Thinking Like a Criminologist (L3111)
15 credits, Level 4
This modules aims to introduce students to the key skills involved in thinking like a criminologist. It places a joint emphasis on gaining both a theoretical and practical understanding of criminology as a discipline.
You will develop skills in interpreting crime statistics, critically assessing definitions of crime and engaging with media debates about crime and justice. These will be informed by introductory criminological theory to provide a foundation, including positivism and classicism, Durkheim and the Chicago School.
Key topics will include:
- What is crime?
- Who is a criminal?
- How can we use crime statistics?
- The history of crime
- Media representations of crime
- The use of official reports and policy documents.
Teaching and assessment
We’re currently reviewing teaching and assessment of our modules in light of the COVID-19 situation. We’ll publish the latest information as soon as possible.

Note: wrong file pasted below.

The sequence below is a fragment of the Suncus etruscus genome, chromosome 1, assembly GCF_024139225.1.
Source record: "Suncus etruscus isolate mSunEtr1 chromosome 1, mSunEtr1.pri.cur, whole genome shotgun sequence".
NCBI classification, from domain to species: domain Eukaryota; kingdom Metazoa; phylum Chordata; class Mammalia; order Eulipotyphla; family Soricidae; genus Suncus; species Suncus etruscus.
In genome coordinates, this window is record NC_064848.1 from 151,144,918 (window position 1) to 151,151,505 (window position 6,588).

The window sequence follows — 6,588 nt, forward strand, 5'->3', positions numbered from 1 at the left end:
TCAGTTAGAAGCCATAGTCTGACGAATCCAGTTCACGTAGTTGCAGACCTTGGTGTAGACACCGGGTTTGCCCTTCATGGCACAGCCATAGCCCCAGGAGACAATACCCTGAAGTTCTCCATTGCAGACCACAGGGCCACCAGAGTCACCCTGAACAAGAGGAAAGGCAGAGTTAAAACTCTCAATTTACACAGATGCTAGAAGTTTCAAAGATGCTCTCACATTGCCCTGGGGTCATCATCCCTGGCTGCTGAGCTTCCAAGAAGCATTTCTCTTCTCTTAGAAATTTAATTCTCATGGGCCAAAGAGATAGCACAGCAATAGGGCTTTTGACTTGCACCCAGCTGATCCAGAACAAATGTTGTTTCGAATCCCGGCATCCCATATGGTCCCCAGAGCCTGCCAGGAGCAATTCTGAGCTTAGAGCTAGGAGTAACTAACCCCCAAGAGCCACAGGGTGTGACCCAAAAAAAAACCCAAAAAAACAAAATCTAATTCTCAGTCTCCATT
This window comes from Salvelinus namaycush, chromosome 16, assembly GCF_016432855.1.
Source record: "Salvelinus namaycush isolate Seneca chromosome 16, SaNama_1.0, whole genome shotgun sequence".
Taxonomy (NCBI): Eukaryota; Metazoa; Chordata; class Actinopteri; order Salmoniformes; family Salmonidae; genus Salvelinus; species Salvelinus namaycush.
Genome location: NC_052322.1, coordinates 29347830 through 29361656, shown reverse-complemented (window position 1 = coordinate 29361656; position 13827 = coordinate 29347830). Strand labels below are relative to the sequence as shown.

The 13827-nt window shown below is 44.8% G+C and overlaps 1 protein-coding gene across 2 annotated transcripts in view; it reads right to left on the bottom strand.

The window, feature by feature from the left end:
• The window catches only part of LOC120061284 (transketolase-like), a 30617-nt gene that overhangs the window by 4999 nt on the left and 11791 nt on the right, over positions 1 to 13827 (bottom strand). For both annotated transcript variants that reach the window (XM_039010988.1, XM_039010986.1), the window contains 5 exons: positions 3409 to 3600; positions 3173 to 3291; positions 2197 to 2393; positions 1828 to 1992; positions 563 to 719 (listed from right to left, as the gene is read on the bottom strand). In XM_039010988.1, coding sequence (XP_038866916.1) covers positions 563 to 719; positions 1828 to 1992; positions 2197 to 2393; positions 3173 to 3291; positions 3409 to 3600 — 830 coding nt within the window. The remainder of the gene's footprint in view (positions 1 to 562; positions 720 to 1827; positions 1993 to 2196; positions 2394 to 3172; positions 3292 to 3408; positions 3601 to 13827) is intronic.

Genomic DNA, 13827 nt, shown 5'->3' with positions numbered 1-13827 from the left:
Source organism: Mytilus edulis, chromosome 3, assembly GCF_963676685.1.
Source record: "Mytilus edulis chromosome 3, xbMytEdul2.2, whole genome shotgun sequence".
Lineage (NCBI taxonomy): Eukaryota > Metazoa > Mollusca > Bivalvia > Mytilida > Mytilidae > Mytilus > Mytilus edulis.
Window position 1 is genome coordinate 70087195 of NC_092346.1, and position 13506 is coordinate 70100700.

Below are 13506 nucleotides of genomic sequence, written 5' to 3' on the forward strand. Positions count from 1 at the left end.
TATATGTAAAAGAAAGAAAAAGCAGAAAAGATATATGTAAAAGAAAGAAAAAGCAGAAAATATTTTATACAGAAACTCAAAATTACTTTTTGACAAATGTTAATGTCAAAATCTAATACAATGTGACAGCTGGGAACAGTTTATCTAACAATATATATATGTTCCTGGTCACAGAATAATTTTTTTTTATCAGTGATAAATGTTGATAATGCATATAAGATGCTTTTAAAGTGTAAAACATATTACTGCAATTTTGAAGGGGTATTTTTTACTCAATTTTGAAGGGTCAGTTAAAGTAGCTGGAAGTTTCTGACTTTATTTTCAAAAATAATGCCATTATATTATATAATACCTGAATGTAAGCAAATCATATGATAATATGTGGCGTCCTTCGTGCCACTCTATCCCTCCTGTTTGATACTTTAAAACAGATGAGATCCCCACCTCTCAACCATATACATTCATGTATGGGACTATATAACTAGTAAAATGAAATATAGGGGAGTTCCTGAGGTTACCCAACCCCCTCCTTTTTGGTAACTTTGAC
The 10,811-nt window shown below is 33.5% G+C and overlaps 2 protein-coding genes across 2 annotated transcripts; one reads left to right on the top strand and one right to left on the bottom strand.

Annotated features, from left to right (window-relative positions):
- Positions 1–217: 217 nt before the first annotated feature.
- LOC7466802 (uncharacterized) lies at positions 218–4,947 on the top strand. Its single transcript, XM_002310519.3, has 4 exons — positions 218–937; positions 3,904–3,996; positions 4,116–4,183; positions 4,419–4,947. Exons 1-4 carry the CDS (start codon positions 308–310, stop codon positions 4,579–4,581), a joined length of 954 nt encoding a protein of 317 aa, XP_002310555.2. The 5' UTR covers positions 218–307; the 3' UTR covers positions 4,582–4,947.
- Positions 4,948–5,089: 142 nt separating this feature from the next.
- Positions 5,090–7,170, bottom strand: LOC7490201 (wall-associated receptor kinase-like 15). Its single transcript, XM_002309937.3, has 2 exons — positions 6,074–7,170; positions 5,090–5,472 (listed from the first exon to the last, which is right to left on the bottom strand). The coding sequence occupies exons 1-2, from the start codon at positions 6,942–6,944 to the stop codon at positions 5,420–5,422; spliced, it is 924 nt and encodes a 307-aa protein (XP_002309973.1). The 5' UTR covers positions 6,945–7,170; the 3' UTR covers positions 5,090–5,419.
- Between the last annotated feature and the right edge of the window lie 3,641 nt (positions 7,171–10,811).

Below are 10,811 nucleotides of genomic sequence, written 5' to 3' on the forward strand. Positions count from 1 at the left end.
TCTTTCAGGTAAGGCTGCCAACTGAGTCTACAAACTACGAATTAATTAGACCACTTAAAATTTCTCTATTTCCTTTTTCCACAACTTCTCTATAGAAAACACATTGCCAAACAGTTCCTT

Contact hours and workload
This module is approximately 150 hours of work. This breaks down into about 20 hours of contact time and about 130 hours of independent study. The University may make minor variations to the contact hours for operational reasons, including timetabling requirements.
This module is running in the academic year 2021/22. We also plan to offer it in future academic years. However, there may be changes to this module in response to COVID-19, or due to staff availability, student demand or updates to our curriculum. We’ll make sure to let our applicants know of material changes to modules at the earliest opportunity.
It may not be possible to take some module combinations due to timetabling constraints. The structure of some courses means that the modules you choose first may determine whether later modules are core or optional.
This module is offered on the following courses: